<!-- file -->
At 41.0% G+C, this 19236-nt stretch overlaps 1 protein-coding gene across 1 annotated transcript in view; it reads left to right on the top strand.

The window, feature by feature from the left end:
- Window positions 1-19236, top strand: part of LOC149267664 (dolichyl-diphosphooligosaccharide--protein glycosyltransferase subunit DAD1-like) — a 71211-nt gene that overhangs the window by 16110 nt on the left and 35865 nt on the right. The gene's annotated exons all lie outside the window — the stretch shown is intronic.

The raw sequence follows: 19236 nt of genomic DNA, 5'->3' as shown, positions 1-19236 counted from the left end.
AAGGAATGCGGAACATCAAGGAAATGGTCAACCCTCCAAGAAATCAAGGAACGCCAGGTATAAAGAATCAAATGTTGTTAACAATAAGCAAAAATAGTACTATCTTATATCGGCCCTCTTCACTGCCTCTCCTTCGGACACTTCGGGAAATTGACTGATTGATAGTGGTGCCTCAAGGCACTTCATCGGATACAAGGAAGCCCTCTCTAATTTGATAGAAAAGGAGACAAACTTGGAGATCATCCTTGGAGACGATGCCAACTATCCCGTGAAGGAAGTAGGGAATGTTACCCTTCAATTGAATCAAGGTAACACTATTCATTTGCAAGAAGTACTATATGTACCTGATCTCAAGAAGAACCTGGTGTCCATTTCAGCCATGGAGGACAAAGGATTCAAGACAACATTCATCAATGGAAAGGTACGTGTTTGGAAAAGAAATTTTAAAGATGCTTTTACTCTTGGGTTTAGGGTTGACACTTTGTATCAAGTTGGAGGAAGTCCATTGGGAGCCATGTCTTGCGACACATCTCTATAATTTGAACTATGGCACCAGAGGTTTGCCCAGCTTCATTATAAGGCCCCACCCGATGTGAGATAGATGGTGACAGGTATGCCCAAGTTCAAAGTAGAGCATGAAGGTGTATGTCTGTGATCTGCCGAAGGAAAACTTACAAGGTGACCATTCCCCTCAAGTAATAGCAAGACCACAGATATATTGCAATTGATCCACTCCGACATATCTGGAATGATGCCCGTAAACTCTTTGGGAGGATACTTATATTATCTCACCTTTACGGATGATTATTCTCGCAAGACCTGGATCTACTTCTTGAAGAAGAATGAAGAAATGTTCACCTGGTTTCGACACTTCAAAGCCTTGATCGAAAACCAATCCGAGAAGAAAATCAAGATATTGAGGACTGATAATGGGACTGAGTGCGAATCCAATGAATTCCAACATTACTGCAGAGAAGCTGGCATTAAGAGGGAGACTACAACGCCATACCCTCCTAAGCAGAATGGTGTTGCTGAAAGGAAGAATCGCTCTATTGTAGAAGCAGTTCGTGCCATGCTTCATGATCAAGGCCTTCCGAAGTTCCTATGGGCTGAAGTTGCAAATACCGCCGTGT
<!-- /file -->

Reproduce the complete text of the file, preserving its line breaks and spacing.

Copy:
At 41.0% G+C, this 19236-nt stretch overlaps 1 protein-coding gene across 1 annotated transcript in view; it reads left to right on the top strand.

The window, feature by feature from the left end:
- Window positions 1-19236, top strand: part of LOC149267664 (dolichyl-diphosphooligosaccharide--protein glycosyltransferase subunit DAD1-like) — a 71211-nt gene that overhangs the window by 16110 nt on the left and 35865 nt on the right. The gene's annotated exons all lie outside the window — the stretch shown is intronic.

The raw sequence follows: 19236 nt of genomic DNA, 5'->3' as shown, positions 1-19236 counted from the left end.
AAGGAATGCGGAACATCAAGGAAATGGTCAACCCTCCAAGAAATCAAGGAACGCCAGGTATAAAGAATCAAATGTTGTTAACAATAAGCAAAAATAGTACTATCTTATATCGGCCCTCTTCACTGCCTCTCCTTCGGACACTTCGGGAAATTGACTGATTGATAGTGGTGCCTCAAGGCACTTCATCGGATACAAGGAAGCCCTCTCTAATTTGATAGAAAAGGAGACAAACTTGGAGATCATCCTTGGAGACGATGCCAACTATCCCGTGAAGGAAGTAGGGAATGTTACCCTTCAATTGAATCAAGGTAACACTATTCATTTGCAAGAAGTACTATATGTACCTGATCTCAAGAAGAACCTGGTGTCCATTTCAGCCATGGAGGACAAAGGATTCAAGACAACATTCATCAATGGAAAGGTACGTGTTTGGAAAAGAAATTTTAAAGATGCTTTTACTCTTGGGTTTAGGGTTGACACTTTGTATCAAGTTGGAGGAAGTCCATTGGGAGCCATGTCTTGCGACACATCTCTATAATTTGAACTATGGCACCAGAGGTTTGCCCAGCTTCATTATAAGGCCCCACCCGATGTGAGATAGATGGTGACAGGTATGCCCAAGTTCAAAGTAGAGCATGAAGGTGTATGTCTGTGATCTGCCGAAGGAAAACTTACAAGGTGACCATTCCCCTCAAGTAATAGCAAGACCACAGATATATTGCAATTGATCCACTCCGACATATCTGGAATGATGCCCGTAAACTCTTTGGGAGGATACTTATATTATCTCACCTTTACGGATGATTATTCTCGCAAGACCTGGATCTACTTCTTGAAGAAGAATGAAGAAATGTTCACCTGGTTTCGACACTTCAAAGCCTTGATCGAAAACCAATCCGAGAAGAAAATCAAGATATTGAGGACTGATAATGGGACTGAGTGCGAATCCAATGAATTCCAACATTACTGCAGAGAAGCTGGCATTAAGAGGGAGACTACAACGCCATACCCTCCTAAGCAGAATGGTGTTGCTGAAAGGAAGAATCGCTCTATTGTAGAAGCAGTTCGTGCCATGCTTCATGATCAAGGCCTTCCGAAGTTCCTATGGGCTGAAGTTGCAAATACCGCCGTGT